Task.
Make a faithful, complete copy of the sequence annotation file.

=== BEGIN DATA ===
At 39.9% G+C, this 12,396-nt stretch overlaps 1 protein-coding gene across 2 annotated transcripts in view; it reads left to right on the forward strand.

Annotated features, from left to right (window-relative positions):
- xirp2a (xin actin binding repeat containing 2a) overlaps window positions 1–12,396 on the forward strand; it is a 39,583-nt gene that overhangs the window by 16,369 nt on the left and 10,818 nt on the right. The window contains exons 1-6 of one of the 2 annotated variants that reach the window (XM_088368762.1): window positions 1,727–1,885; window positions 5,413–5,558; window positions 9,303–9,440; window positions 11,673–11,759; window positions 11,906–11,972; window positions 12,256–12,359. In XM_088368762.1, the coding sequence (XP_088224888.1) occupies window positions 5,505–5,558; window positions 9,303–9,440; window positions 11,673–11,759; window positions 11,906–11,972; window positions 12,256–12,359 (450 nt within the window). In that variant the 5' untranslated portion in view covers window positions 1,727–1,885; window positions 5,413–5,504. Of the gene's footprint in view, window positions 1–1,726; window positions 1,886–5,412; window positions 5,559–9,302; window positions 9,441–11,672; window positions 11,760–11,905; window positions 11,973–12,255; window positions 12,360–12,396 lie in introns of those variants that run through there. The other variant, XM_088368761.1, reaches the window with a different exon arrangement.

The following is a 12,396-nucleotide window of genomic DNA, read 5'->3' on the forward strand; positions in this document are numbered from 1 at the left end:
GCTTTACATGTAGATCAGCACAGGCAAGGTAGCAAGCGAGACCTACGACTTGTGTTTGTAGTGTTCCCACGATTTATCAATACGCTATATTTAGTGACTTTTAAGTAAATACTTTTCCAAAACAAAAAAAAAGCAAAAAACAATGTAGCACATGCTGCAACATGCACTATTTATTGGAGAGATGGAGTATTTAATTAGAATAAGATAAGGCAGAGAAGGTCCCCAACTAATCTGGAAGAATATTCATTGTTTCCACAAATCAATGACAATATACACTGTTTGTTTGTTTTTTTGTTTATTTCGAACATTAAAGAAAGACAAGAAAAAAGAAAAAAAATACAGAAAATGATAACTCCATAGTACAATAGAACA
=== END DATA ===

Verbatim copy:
At 39.9% G+C, this 12,396-nt stretch overlaps 1 protein-coding gene across 2 annotated transcripts in view; it reads left to right on the forward strand.

Annotated features, from left to right (window-relative positions):
- xirp2a (xin actin binding repeat containing 2a) overlaps window positions 1–12,396 on the forward strand; it is a 39,583-nt gene that overhangs the window by 16,369 nt on the left and 10,818 nt on the right. The window contains exons 1-6 of one of the 2 annotated variants that reach the window (XM_088368762.1): window positions 1,727–1,885; window positions 5,413–5,558; window positions 9,303–9,440; window positions 11,673–11,759; window positions 11,906–11,972; window positions 12,256–12,359. In XM_088368762.1, the coding sequence (XP_088224888.1) occupies window positions 5,505–5,558; window positions 9,303–9,440; window positions 11,673–11,759; window positions 11,906–11,972; window positions 12,256–12,359 (450 nt within the window). In that variant the 5' untranslated portion in view covers window positions 1,727–1,885; window positions 5,413–5,504. Of the gene's footprint in view, window positions 1–1,726; window positions 1,886–5,412; window positions 5,559–9,302; window positions 9,441–11,672; window positions 11,760–11,905; window positions 11,973–12,255; window positions 12,360–12,396 lie in introns of those variants that run through there. The other variant, XM_088368761.1, reaches the window with a different exon arrangement.

The following is a 12,396-nucleotide window of genomic DNA, read 5'->3' on the forward strand; positions in this document are numbered from 1 at the left end:
GCTTTACATGTAGATCAGCACAGGCAAGGTAGCAAGCGAGACCTACGACTTGTGTTTGTAGTGTTCCCACGATTTATCAATACGCTATATTTAGTGACTTTTAAGTAAATACTTTTCCAAAACAAAAAAAAAGCAAAAAACAATGTAGCACATGCTGCAACATGCACTATTTATTGGAGAGATGGAGTATTTAATTAGAATAAGATAAGGCAGAGAAGGTCCCCAACTAATCTGGAAGAATATTCATTGTTTCCACAAATCAATGACAATATACACTGTTTGTTTGTTTTTTTGTTTATTTCGAACATTAAAGAAAGACAAGAAAAAAGAAAAAAAATACAGAAAATGATAACTCCATAGTACAATAGAACA